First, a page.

Monday, January 7, 2013


   Dave Hingsburger at his blog Rolling Around in My Mind, has advocated making January 23rd a day " to commemorate the lives lived by people with disabilities who were locked away, who ARE locked away from full participation in society. It was also established to remember those, our elders, who have worked tirelessly for inclusion and access, for the word 'all' to actually mean 'all'."
   His story as to why he chose this date, posted last year, is also telling:
 "I have always, for example, marked January 23rd in my calendar as a day to remember. Let me tell you why. Sandra Jensen was a woman with Down syndrome who was denied a heart transplant because of her disability. It seems that people thought that a perfectly good heart should go to a perfectly good person - and though Sandra lived a life of quality and contribution, she was not considered. In fact, a transplant had never been given to someone with an intellectual disability. They didn't know who they were dealing with.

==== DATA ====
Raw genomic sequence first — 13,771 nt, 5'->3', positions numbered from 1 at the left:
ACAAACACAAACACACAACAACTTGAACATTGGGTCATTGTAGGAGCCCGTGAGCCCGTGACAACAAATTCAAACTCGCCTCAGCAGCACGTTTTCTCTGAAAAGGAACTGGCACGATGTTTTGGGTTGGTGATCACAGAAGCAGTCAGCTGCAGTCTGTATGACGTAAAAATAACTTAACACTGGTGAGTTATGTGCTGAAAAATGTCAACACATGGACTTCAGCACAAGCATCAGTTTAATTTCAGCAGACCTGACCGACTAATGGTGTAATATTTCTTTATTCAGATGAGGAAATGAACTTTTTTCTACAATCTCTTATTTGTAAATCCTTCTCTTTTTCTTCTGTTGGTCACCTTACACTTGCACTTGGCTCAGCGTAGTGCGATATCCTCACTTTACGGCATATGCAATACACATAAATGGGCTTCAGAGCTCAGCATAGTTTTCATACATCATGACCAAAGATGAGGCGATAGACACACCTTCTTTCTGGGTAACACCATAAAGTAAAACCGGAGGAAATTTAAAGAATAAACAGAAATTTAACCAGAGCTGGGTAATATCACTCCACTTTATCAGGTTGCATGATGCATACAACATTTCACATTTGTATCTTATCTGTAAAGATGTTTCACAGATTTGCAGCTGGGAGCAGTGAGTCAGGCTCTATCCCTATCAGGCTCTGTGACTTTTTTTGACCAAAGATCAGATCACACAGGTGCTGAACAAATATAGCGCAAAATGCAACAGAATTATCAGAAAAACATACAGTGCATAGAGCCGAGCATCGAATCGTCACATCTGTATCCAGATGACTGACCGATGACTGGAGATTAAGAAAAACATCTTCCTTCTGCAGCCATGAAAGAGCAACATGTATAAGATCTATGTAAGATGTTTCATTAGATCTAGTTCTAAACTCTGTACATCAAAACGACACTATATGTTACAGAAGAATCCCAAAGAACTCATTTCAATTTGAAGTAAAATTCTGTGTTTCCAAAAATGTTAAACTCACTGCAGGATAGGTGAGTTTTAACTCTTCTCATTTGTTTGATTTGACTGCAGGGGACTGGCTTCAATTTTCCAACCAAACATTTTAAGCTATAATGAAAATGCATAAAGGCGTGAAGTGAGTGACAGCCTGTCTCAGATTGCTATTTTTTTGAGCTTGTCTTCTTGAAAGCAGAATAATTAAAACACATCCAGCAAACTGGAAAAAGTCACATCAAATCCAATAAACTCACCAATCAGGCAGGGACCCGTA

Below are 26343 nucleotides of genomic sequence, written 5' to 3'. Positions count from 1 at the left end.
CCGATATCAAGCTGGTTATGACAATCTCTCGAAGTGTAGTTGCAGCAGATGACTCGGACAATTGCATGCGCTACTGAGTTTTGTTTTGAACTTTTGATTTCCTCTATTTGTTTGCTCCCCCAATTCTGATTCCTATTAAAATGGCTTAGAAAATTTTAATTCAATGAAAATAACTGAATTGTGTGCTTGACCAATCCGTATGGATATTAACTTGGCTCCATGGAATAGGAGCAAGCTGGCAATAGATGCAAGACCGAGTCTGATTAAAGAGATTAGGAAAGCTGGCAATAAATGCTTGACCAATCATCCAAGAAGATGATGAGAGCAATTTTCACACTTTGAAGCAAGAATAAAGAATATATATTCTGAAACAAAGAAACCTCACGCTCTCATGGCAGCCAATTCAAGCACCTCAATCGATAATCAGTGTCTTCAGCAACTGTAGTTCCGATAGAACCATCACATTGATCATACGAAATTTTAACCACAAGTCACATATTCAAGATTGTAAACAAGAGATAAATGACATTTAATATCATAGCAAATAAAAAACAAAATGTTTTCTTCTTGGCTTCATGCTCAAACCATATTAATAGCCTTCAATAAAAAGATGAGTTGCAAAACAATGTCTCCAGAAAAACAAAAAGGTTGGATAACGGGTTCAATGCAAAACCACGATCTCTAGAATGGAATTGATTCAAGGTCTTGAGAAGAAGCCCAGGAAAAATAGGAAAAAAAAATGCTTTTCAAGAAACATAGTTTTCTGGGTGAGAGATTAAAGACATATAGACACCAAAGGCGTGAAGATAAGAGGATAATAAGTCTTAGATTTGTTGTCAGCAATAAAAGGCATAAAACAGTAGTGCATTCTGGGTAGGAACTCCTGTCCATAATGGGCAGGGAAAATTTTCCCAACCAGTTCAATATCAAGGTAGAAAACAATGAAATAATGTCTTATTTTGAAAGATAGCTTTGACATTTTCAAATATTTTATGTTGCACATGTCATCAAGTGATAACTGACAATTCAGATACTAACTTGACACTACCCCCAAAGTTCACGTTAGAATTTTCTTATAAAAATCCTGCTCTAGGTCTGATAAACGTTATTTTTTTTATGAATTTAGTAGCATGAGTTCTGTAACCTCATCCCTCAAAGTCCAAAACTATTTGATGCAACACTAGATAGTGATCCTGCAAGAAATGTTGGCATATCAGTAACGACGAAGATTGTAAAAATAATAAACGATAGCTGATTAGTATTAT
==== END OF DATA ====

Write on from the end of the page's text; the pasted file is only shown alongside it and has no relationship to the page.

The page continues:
Sandra was an advocate and she began. She fought against prejudice. She fought against stereotype. She fought against hatred. Her message was one of hope and power. She wanted her life to be valued. She wanted everyone to know that she loved living and the she rejected any notion of 'better off dead'. She stood for all people with disabilities. She stood for all to be valued. She fought and she fought hard. And she won. On January 23rd, 1996, she got her heart."

   I am planning on writing a special post for that day. And please spread the word. Because the battle for full acceptance of those with disabilities is far from over.


Cindy said...

I hadn't heard about Sandra Jensen before. What an amazing woman. January 23rd, hmmm.

Batya said...

I have a vague memory of the case.

l'ilui nishmata shel Rena